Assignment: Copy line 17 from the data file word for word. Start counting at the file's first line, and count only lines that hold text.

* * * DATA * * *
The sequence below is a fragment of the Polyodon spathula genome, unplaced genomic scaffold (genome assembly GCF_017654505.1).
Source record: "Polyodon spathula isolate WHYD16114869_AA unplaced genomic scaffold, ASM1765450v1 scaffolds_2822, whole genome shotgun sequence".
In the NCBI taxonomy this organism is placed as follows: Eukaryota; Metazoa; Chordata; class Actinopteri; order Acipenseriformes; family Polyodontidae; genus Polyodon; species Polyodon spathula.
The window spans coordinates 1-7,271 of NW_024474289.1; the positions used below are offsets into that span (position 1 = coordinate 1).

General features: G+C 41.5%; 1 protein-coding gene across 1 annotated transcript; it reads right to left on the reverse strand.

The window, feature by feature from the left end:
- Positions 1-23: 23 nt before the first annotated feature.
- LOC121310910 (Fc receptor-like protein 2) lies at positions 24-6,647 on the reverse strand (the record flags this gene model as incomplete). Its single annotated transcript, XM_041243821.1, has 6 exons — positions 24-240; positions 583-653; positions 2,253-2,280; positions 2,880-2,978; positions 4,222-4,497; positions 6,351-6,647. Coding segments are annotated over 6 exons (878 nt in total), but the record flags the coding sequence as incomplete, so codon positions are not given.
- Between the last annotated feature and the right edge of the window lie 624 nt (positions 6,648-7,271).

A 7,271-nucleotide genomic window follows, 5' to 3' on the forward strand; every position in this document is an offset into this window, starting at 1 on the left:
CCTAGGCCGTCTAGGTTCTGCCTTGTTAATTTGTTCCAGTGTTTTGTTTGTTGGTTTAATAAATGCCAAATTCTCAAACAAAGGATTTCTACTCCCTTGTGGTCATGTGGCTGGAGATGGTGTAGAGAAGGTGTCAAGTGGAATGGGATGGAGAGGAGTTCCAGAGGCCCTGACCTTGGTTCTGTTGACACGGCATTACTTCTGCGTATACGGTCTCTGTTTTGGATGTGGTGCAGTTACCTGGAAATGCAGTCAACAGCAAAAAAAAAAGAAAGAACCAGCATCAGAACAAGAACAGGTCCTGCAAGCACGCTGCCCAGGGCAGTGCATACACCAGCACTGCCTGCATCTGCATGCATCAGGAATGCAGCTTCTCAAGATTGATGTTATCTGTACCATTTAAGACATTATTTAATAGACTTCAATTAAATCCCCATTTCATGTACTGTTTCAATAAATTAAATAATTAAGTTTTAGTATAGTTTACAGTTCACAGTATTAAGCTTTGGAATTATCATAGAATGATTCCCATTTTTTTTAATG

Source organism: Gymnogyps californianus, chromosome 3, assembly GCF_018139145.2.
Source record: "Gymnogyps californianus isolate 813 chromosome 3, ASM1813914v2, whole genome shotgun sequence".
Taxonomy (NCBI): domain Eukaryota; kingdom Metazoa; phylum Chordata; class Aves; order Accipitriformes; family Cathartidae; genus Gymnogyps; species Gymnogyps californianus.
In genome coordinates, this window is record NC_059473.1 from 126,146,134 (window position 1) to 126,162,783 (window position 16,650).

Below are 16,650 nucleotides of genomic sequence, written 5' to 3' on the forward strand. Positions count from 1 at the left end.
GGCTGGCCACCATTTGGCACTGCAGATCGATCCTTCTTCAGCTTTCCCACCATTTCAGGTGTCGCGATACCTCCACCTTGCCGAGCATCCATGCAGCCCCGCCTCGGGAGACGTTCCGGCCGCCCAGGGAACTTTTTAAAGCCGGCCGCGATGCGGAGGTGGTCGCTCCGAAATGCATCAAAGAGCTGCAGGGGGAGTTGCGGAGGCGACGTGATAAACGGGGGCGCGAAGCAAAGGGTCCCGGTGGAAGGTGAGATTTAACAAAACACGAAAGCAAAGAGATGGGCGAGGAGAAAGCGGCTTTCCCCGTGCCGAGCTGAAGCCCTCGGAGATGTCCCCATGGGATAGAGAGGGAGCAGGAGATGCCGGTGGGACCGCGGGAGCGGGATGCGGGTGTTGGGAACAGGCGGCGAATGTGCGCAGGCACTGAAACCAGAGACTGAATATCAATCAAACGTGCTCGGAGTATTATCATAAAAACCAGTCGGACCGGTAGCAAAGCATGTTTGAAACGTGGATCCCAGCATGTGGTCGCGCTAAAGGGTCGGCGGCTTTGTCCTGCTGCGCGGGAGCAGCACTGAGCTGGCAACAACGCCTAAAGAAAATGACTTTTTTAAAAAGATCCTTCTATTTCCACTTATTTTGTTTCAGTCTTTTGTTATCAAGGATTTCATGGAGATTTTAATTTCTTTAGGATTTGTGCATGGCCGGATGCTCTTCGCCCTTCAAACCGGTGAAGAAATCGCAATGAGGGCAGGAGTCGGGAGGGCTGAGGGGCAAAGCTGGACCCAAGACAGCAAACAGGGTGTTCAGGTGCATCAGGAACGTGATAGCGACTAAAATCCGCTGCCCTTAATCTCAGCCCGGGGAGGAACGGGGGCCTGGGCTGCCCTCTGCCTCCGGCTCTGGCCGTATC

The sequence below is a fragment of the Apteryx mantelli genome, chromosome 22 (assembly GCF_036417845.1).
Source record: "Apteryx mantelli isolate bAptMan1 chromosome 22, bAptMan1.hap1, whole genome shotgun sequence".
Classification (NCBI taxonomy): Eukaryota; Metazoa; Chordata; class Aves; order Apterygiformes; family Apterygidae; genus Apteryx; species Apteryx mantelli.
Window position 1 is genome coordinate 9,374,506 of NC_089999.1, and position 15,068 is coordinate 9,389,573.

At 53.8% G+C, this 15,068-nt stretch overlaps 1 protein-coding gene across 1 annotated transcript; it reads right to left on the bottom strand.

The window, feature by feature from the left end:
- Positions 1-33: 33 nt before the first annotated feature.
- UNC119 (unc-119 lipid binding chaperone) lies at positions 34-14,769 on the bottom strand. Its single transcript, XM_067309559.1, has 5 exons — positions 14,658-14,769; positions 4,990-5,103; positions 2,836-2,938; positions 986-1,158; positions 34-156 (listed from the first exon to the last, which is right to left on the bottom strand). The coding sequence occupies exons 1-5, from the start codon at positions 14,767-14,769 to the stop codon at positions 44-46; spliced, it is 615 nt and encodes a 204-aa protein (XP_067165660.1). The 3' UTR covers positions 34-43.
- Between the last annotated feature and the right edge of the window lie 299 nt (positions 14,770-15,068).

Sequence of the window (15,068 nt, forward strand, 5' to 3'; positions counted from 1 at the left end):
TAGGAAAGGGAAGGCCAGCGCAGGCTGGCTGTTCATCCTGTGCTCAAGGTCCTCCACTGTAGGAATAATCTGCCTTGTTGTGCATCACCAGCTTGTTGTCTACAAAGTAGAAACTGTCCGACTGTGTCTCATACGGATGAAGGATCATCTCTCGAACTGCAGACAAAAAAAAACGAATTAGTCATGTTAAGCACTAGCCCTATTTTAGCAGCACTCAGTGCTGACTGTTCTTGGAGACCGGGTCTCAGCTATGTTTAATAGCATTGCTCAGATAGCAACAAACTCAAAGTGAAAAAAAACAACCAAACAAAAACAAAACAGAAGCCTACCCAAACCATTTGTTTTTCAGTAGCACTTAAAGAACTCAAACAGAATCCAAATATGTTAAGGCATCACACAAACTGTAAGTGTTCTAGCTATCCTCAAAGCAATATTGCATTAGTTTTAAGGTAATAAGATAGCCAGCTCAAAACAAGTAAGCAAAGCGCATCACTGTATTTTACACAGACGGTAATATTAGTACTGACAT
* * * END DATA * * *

GGCTGGCCACCATTTGGCACTGCAGATCGATCCTTCTTCAGCTTTCCCACCATTTCAGGTGTCGCGATACCTCCACCTTGCCGAGCATCCATGCAGCCCCGCCTCGGGAGACGTTCCGGCCGCCCAGGGAACTTTTTAAAGCCGGCCGCGATGCGGAGGTGGTCGCTCCGAAATGCATCAAAGAGCTGCAGGGGGAGTTGCGGAGGCGACGTGATAAACGGGGGCGCGAAGCAAAGGGTCCCGGTGGAAGGTGAGATTTAACAAAACACGAAAGCAAAGAGATGGGCGAGGAGAAAGCGGCTTTCCCCGTGCCGAGCTGAAGCCCTCGGAGATGTCCCCATGGGATAGAGAGGGAGCAGGAGATGCCGGTGGGACCGCGGGAGCGGGATGCGGGTGTTGGGAACAGGCGGCGAATGTGCGCAGGCACTGAAACCAGAGACTGAATATCAATCAAACGTGCTCGGAGTATTATCATAAAAACCAGTCGGACCGGTAGCAAAGCATGTTTGAAACGTGGATCCCAGCATGTGGTCGCGCTAAAGGGTCGGCGGCTTTGTCCTGCTGCGCGGGAGCAGCACTGAGCTGGCAACAACGCCTAAAGAAAATGACTTTTTTAAAAAGATCCTTCTATTTCCACTTATTTTGTTTCAGTCTTTTGTTATCAAGGATTTCATGGAGATTTTAATTTCTTTAGGATTTGTGCATGGCCGGATGCTCTTCGCCCTTCAAACCGGTGAAGAAATCGCAATGAGGGCAGGAGTCGGGAGGGCTGAGGGGCAAAGCTGGACCCAAGACAGCAAACAGGGTGTTCAGGTGCATCAGGAACGTGATAGCGACTAAAATCCGCTGCCCTTAATCTCAGCCCGGGGAGGAACGGGGGCCTGGGCTGCCCTCTGCCTCCGGCTCTGGCCGTATC